From Woodcock to Worms

The official window to survey for woodcock displays ended earlier this month.  As I have time between finals, grading, and preparing for my qualifying exam, I’ve been entering data. So far it looks promising (?)…. But I’m curious to begin exploring the possible explanations for why we found woodcock in some locations and not in others.  I don’t want to wait until next season!

One thing worth noting is that New Jersey has been in a mild, prolonged drought state most of the spring. Perhaps this has some impact on woodcock distribution (impact of drought on woodcock has been  studied elsewhere). Earthworms are sensitive to soil moisture levels. They don’t like it too wet (they come up out of the soil in  the rain and then fry when  the sun comes out), but they probably don’t like soil that’s too dry either.

USDoought_May12
Drought map showing northern New Jersey  (where all Woodcock Watch NJ survey sites are located) is in yellow, indicating abnormally  dry conditions. Map from United States Drought Monitor.

If woodcock  use the early part of the season to assess best territories, then they will court and breed on sites that have greater resource availability because hungry chicks don’t last very long.

This window right now should be when little fluff balls of woodcock are scurrying about, unable to fly and scouring the earth for worms. Therefore, if the males chose correctly, there should be plenty of worms.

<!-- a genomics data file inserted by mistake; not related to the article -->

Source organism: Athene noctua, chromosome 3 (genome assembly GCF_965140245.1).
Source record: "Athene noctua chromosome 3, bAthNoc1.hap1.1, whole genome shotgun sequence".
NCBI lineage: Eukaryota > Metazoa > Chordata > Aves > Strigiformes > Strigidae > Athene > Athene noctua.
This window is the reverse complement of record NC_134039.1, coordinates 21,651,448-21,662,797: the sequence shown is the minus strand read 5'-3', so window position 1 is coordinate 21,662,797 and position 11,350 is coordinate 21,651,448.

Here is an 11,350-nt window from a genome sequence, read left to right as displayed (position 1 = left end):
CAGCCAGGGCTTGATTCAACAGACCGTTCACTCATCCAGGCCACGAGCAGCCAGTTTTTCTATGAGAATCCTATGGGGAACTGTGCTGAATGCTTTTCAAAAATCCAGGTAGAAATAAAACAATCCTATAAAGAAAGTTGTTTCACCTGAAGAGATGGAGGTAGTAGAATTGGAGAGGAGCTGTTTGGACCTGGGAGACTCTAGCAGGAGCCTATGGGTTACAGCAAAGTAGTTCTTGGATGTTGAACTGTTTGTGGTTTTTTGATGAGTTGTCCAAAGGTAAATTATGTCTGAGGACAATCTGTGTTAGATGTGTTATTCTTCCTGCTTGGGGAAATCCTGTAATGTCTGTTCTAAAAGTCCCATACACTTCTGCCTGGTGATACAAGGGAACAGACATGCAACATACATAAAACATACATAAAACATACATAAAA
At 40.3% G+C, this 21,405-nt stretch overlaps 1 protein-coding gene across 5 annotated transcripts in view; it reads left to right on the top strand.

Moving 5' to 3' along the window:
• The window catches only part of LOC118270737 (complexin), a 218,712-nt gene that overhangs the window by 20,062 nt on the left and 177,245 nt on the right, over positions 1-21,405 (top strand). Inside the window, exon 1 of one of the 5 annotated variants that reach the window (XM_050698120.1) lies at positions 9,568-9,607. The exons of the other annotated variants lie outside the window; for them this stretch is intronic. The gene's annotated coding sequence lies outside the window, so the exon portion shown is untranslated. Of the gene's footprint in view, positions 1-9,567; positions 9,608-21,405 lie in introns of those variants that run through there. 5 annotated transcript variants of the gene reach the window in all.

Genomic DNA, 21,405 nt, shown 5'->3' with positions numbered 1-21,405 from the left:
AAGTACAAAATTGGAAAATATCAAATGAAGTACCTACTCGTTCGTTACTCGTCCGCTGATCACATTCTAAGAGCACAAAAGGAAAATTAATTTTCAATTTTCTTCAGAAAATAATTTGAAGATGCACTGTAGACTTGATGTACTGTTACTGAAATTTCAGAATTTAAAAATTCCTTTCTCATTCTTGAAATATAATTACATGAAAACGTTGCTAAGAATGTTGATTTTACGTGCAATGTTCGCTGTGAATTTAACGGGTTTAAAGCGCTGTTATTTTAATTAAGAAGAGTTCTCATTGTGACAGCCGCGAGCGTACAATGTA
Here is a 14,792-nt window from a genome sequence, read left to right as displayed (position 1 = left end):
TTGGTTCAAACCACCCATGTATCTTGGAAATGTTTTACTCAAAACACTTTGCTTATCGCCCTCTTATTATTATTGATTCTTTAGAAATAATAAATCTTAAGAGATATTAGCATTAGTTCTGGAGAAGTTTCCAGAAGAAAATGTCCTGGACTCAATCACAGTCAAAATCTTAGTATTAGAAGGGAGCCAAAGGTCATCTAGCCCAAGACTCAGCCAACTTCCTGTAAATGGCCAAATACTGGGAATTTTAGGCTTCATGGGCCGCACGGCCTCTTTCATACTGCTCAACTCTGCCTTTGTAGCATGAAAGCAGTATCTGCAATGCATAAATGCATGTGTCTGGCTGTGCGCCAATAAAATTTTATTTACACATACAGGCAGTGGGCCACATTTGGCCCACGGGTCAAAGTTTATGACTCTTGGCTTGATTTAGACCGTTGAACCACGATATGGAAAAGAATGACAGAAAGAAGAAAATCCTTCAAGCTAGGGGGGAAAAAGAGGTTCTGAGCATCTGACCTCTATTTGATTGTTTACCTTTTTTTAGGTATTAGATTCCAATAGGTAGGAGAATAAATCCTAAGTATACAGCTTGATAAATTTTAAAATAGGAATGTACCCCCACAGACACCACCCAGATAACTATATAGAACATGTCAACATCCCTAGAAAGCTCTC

So for the next few weeks, I’m hoping  to shift my attention from surveying for woodcock to searching for worms.  I’m teaming up with Nick Henshue (@Henshue) in my lab to investigate earthworm  abundance at the sites we surveyed for earthworms  this spring.

How does it work?

Well, last week, we headed out to Liberty State Park to give the protocol a try. Worms exchange gases through their skin, making their  skin sensitive. Mustard is an irritant. If you mix water and mustard together, then pour it into  the soil, the worms will come up  to  the surface. From there you can collect the worms.

Worm data can inform us what species are present (yes, there are many species of worms!) and how much food is available. The data can be compared from site to site and also to the number of woodcock found on each site.

 

 

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